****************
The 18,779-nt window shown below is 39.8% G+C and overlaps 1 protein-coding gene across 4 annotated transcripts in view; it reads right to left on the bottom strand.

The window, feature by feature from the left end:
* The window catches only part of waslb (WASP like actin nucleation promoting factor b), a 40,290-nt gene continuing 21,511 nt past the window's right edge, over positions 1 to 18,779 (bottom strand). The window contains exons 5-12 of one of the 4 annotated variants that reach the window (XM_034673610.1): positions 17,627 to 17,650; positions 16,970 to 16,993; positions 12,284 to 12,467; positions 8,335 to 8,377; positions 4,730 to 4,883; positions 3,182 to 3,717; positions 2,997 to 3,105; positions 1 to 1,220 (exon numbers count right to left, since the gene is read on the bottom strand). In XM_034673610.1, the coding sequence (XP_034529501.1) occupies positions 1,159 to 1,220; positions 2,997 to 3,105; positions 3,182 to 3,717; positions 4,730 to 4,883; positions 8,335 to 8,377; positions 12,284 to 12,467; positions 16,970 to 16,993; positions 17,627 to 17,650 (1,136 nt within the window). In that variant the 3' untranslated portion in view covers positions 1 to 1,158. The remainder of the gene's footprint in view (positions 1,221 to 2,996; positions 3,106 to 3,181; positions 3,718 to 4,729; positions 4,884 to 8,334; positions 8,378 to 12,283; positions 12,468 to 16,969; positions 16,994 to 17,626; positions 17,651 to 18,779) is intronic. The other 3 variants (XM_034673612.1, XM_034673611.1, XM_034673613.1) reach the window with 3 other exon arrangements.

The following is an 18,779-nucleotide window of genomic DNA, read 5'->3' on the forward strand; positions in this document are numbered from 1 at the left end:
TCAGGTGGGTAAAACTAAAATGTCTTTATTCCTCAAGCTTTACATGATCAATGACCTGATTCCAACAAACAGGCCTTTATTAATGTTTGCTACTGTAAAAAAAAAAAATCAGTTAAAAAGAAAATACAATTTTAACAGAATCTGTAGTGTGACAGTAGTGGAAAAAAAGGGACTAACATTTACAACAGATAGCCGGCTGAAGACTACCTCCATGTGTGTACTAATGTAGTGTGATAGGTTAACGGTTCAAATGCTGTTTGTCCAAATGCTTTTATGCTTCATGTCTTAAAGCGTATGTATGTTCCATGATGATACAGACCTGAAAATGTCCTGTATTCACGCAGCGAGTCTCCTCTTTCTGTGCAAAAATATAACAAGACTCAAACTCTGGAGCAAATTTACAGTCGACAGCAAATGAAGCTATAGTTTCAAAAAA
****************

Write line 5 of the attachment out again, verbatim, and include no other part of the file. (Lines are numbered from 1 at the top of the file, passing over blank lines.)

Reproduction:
TCAGGTGGGTAAAACTAAAATGTCTTTATTCCTCAAGCTTTACATGATCAATGACCTGATTCCAACAAACAGGCCTTTATTAATGTTTGCTACTGTAAAAAAAAAAAATCAGTTAAAAAGAAAATACAATTTTAACAGAATCTGTAGTGTGACAGTAGTGGAAAAAAAGGGACTAACATTTACAACAGATAGCCGGCTGAAGACTACCTCCATGTGTGTACTAATGTAGTGTGATAGGTTAACGGTTCAAATGCTGTTTGTCCAAATGCTTTTATGCTTCATGTCTTAAAGCGTATGTATGTTCCATGATGATACAGACCTGAAAATGTCCTGTATTCACGCAGCGAGTCTCCTCTTTCTGTGCAAAAATATAACAAGACTCAAACTCTGGAGCAAATTTACAGTCGACAGCAAATGAAGCTATAGTTTCAAAAAA